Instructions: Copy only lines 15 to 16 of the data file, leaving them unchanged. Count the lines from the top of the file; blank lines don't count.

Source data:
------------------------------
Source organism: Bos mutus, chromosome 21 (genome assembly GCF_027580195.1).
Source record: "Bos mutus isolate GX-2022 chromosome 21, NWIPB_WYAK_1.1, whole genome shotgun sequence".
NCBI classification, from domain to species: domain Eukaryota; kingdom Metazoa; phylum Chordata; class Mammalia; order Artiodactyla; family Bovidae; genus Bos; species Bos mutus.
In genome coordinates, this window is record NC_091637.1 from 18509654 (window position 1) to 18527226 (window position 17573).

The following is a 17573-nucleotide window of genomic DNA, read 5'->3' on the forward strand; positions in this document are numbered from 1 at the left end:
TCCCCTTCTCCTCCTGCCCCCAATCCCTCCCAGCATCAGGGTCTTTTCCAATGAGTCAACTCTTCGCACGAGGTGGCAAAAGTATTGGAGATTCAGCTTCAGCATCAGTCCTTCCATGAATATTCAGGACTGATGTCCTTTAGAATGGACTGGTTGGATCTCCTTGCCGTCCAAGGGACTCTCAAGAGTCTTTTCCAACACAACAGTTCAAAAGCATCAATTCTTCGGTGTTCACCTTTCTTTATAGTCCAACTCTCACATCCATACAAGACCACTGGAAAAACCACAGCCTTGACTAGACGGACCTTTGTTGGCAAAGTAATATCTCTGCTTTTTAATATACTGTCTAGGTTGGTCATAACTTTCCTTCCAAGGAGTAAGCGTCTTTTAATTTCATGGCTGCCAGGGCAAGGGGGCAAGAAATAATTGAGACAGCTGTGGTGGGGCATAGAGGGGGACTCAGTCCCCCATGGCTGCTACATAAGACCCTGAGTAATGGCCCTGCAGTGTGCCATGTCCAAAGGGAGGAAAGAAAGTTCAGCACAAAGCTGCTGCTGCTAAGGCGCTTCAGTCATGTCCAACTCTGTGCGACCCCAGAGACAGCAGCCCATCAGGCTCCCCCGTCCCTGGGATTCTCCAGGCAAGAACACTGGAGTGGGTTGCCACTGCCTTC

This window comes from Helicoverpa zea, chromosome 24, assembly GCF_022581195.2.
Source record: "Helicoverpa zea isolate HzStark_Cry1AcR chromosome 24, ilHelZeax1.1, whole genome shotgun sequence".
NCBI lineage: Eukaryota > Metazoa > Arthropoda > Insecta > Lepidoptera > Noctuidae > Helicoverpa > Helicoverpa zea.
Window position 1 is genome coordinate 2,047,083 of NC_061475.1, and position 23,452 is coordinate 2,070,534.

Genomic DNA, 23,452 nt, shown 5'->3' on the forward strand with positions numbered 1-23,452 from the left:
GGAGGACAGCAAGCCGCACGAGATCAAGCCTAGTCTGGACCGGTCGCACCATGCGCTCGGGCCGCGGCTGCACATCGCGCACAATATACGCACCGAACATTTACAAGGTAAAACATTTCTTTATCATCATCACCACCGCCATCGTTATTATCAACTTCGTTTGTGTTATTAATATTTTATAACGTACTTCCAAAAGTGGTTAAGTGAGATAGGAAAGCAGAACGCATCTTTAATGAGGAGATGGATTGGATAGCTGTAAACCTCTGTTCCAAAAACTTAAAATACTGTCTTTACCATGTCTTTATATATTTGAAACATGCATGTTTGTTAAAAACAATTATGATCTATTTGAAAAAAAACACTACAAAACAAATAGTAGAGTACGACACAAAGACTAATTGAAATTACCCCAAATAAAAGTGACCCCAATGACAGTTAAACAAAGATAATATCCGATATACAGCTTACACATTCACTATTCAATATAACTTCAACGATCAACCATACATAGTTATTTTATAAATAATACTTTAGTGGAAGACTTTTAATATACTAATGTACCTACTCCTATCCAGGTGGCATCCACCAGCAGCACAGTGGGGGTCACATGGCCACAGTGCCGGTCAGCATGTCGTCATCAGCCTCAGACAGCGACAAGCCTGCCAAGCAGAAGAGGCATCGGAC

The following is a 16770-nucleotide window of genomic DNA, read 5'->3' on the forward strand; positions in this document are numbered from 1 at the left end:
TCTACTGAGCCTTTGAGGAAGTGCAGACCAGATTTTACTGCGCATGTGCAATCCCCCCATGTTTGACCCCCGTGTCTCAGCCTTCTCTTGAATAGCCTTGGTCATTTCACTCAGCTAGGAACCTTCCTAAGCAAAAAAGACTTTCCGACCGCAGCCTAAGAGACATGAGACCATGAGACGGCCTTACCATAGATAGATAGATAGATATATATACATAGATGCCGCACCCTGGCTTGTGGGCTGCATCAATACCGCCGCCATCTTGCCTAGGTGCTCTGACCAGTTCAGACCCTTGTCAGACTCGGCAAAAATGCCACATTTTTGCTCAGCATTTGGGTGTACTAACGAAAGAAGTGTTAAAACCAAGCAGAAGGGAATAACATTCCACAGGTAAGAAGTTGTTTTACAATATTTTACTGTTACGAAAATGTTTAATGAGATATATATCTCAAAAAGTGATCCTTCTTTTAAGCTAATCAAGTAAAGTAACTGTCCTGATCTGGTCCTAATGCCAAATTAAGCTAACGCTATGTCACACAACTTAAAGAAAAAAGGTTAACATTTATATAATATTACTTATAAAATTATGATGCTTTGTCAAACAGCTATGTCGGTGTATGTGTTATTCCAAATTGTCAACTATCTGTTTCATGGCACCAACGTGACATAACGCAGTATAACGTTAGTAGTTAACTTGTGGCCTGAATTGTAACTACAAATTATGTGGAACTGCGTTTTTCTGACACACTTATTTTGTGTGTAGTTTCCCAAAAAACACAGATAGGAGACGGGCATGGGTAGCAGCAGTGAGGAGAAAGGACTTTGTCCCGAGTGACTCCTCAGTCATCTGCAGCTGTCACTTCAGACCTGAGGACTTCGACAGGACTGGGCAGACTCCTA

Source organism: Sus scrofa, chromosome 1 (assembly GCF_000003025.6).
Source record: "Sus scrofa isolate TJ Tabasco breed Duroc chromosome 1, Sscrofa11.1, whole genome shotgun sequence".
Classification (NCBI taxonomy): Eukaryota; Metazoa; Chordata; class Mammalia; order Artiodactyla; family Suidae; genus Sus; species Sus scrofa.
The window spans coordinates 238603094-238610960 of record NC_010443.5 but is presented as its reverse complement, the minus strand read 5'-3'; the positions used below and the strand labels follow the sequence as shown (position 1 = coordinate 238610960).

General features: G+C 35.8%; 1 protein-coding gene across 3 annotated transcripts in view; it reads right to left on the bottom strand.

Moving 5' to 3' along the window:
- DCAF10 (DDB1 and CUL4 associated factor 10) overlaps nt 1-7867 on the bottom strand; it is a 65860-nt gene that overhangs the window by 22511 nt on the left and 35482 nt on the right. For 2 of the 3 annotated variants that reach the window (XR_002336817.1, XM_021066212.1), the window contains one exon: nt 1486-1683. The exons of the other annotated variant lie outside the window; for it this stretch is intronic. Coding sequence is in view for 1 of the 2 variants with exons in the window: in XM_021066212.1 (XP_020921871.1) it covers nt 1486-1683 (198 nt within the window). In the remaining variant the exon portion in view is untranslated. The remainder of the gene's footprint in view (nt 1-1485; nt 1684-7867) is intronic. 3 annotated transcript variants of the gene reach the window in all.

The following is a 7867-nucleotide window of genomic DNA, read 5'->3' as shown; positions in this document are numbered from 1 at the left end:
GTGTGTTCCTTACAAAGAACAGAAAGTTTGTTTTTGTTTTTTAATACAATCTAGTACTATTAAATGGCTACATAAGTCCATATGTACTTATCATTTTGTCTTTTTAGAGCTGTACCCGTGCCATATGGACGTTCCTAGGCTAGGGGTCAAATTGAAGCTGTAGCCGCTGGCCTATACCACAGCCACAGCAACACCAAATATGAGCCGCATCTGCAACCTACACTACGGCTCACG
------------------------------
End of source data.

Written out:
Source organism: Sus scrofa, chromosome 1 (assembly GCF_000003025.6).
Source record: "Sus scrofa isolate TJ Tabasco breed Duroc chromosome 1, Sscrofa11.1, whole genome shotgun sequence".